International registries: slower growth

The international registries continue to grow, albeit at a pace slower than that seen before the pandemic. At the end of 2022*, over 42.6 million potential donors were listed in registries in 55 countries around the world.

The reasons for the moderate growth in the number of new registrations worldwide (down 7.8% compared to 2021) have to do with the fact that it is increasingly difficult to motivate young people to register. It seems as if the importance of doing good and voluntarily committing to help others had lessened in the wake of the corona virus pandemic.

There was no change in the age and sex distribution of registered donors between 2021 and 2022: 42 per cent of all people registered are under the age of 36. The percentage of men overall is 43 per cent; in the under-36 age group, it is 41 per cent, as it was in 2021. Registries around the world are continuing their efforts to update the data on registered blood stem cell donors and thus to increase registry quality.
In terms of their geographic breakdown, 43 per cent of all potential blood donors are registered in Europa, 23.4 per cent in North America, 19.7 per cent in Asia, 13.1 per cent in South America, 0.5 per cent in Oceania and 0.3 per cent in Africa. These figures are better understood as an indicator for the quality of the local health systems than for the size of the continent’s population.

* WMDA Global Trends Report 2022. Due to the complexity of data collection and evaluation, the most recent figures available are those for 2022.

Global: exchange important

Overall, 46 per cent of stem cell donations are provided for a patient who lives in another country. This percentage has remained within a fairly narrow range for the past 15 years – with a slight decline in 2021 due to the pandemic. Asian countries usually have a high level of self-sufficiency of supply (99 per cent domestic donors for domestic recipients). Among European countries, Switzerland clearly has the lowest level of self-sufficiency (2023: 3 per cent).

The number of blood stem cell donations worldwide rose by 22.6 per cent in 2022 compared to 2021. Procedures to collect blood stem cells transplantation to an unrelated recipient were performed 21,767 times in 2022 (21,206 times in 2021), and 2,450 units of cord blood stem cells (2021: 2,584) were shipped. Around 88 per cent (19,108) of the collections took the form of procedures to collect peripheral blood stem cells. Bone marrow collections accounted for a total of 2,659 procedures.

Switzerland: global give and take

It is thanks to the global network of registries that patients have a good chance of finding a suitable donor. Switzerland is no exception in this regard. The more mixed a patient’s ethnic background is, the more challenging the search for a suitable donation becomes. This works both ways; there is strong global demand for donations from the Swiss registry.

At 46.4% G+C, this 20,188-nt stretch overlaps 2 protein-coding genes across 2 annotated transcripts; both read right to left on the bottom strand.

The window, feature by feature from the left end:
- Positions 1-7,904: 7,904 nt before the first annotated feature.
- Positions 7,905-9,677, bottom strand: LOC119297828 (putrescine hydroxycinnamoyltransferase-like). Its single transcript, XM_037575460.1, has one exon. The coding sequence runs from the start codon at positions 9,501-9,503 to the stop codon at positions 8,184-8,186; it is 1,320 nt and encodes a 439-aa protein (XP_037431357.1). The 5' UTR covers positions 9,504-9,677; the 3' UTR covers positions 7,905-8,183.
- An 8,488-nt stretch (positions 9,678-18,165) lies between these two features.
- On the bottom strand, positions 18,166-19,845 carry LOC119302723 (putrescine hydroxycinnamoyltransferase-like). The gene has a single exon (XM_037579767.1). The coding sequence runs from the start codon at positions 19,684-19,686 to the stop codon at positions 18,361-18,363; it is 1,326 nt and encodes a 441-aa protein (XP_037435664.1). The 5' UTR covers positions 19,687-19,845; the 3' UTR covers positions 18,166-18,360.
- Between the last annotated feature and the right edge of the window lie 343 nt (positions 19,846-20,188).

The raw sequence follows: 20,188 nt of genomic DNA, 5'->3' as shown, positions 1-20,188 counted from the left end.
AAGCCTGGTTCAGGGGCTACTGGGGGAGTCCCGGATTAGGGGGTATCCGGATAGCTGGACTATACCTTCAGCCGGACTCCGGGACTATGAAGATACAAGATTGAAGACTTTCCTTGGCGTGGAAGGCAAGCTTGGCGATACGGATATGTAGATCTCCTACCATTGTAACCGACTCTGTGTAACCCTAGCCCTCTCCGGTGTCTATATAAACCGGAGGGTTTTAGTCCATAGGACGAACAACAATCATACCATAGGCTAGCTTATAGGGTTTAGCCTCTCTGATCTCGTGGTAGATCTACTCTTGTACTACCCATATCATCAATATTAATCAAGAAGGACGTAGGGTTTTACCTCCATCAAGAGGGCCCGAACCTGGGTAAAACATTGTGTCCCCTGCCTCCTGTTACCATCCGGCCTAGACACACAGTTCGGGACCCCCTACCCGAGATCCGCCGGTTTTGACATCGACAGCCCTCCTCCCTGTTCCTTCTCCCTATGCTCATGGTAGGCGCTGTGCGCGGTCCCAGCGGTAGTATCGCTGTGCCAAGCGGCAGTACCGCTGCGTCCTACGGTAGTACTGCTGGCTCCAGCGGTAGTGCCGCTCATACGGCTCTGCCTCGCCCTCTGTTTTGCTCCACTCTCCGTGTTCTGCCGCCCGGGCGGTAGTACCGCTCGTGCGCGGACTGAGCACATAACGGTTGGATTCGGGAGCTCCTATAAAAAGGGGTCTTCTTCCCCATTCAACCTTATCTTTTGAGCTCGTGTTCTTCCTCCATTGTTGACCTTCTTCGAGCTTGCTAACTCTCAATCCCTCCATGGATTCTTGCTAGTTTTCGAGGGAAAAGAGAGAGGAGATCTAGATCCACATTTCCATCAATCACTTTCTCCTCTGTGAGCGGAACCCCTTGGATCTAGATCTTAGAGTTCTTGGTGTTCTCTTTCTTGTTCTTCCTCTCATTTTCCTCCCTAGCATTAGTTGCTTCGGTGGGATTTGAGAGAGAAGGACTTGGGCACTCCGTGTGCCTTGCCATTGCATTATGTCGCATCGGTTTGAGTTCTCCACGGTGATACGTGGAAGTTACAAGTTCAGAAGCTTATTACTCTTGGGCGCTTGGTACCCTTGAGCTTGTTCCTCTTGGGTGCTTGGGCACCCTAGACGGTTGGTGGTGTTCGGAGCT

A case in point: of the 199 unrelated donor transplant procedures performed in Switzerland in 2023 (2022: 175), only six involved transplant material collected in Switzerland. This is the same as the 2022 number, despite the fact that more transplant procedures were performed in Switzerland in 2022.

The donations transplanted to patients in Switzerland came from a total of 23 different countries (incl. Switzerland), with Germany accounting for the most (95), followed by Poland (29) and the USA (16). These are countries that have a large number of donors in their registries.

The 81 blood stem cell donations and one cord blood donation collected in Switzerland went to the USA (18), the UK (9), France and Germany (8 each), and 18 other countries (including Switzerland.

Origin of products 2023 for Swiss patients

Destination of products 2023 from Swiss donors

WMDA: reaccreditation successful

After reviewing the Swiss registry of blood stem cell donors and our activities, the WMDA’s Accreditation Committee approved the registry’s reaccreditation (first accreditation in 2017) – with a good result.

13th IDRC/WMDA Global Meeting, Hanau 2023

The WMDA has described the international meeting in Hanau, Germany, as one of 2023’s highlights from their perspective, and they are not alone in this. The delegation from Swiss Transfusion SRC also greatly appreciated the opportunities for personal and international exchange afforded by the International Donor Registry Conference and the WMDA Global Meeting in Hanau, which directly followed it. Registries around the world are struggling with similar problems, for instance, declining numbers of new registrations or decreasing availability among registered donors. Swiss Transfusion SRC was able to present a brief summary of its registry information update and availability check programme, a successful measure designed to increase the quality of contact and health data, and thereby increase availability as well. As one might expect, there was considerable interest in the presentation.